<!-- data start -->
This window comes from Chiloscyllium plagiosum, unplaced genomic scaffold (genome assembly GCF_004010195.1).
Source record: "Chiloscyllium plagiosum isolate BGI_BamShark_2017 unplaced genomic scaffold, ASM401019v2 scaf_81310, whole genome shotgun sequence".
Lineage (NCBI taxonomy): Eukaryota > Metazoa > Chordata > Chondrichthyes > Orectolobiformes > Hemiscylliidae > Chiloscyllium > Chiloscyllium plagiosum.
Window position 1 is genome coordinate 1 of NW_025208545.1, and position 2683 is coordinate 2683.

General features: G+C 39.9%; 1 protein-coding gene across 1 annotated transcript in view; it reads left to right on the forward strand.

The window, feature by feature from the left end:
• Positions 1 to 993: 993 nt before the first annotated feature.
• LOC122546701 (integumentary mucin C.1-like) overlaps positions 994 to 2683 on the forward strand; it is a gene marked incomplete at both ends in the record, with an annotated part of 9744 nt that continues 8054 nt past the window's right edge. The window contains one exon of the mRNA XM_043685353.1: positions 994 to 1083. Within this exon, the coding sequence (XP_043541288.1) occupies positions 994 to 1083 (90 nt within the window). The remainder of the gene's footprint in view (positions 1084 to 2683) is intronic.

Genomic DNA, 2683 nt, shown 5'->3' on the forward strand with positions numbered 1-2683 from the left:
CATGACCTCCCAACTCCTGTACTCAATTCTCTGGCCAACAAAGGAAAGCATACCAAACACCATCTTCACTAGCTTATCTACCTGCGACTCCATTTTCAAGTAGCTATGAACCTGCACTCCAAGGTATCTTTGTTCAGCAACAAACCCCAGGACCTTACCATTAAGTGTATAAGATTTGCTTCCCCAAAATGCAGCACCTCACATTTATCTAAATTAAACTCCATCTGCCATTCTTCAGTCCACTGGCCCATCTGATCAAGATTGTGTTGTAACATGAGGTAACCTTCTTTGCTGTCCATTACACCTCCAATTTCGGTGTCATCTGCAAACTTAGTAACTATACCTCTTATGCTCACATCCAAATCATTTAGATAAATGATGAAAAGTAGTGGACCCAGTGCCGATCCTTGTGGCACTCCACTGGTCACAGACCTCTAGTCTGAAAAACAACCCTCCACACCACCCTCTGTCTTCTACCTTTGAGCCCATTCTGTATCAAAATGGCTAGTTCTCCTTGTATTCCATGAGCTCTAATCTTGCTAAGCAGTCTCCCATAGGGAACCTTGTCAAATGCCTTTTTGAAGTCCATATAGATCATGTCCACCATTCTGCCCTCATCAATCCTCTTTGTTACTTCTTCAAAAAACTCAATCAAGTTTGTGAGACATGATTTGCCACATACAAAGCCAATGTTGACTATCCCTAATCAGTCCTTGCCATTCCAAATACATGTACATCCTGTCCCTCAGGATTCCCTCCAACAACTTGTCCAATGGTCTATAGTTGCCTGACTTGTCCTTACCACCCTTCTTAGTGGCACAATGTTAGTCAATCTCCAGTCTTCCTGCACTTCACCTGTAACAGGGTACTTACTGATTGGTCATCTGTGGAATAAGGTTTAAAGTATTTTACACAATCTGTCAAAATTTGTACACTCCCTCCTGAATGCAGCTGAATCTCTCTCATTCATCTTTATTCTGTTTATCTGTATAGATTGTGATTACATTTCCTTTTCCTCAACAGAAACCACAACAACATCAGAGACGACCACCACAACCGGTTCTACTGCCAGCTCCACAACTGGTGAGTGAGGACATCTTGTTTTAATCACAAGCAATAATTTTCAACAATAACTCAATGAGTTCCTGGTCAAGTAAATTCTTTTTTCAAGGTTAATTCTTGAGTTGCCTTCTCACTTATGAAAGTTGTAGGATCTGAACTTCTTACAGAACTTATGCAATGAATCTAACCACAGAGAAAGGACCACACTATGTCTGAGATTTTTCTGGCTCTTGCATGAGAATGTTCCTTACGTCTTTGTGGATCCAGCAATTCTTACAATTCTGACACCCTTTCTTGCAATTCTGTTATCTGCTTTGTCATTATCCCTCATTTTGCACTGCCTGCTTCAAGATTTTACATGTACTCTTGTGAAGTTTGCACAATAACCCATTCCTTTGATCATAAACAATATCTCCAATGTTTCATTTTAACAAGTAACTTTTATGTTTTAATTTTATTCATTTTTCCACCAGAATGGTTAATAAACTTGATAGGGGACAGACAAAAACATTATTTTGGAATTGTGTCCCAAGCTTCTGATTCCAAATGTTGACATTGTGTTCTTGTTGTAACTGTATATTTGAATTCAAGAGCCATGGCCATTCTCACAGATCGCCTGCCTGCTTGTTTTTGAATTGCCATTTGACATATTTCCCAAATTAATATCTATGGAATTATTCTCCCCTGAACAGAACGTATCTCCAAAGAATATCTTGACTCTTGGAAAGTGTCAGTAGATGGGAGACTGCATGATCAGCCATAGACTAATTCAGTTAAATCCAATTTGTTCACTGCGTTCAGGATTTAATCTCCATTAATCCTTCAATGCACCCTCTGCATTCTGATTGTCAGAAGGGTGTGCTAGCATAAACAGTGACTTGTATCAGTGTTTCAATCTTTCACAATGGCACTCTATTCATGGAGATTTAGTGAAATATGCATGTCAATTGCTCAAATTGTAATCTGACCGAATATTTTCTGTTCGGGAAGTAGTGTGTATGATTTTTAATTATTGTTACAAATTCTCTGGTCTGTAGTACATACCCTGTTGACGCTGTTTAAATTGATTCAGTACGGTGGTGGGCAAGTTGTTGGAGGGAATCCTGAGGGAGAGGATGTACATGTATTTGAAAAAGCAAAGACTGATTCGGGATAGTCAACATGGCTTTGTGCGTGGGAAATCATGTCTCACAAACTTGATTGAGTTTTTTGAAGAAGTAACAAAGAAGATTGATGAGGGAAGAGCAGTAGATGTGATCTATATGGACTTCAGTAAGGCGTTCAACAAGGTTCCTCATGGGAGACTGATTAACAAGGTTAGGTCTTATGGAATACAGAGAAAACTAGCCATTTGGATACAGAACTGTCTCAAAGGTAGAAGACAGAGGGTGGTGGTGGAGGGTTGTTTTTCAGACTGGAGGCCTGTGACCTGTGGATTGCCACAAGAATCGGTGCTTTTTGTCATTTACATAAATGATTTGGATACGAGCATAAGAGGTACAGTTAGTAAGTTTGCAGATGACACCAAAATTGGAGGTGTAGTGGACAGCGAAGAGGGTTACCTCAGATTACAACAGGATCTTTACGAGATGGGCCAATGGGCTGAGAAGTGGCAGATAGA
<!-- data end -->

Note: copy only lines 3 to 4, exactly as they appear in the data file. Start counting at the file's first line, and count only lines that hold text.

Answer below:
Lineage (NCBI taxonomy): Eukaryota > Metazoa > Chordata > Chondrichthyes > Orectolobiformes > Hemiscylliidae > Chiloscyllium > Chiloscyllium plagiosum.
Window position 1 is genome coordinate 1 of NW_025208545.1, and position 2683 is coordinate 2683.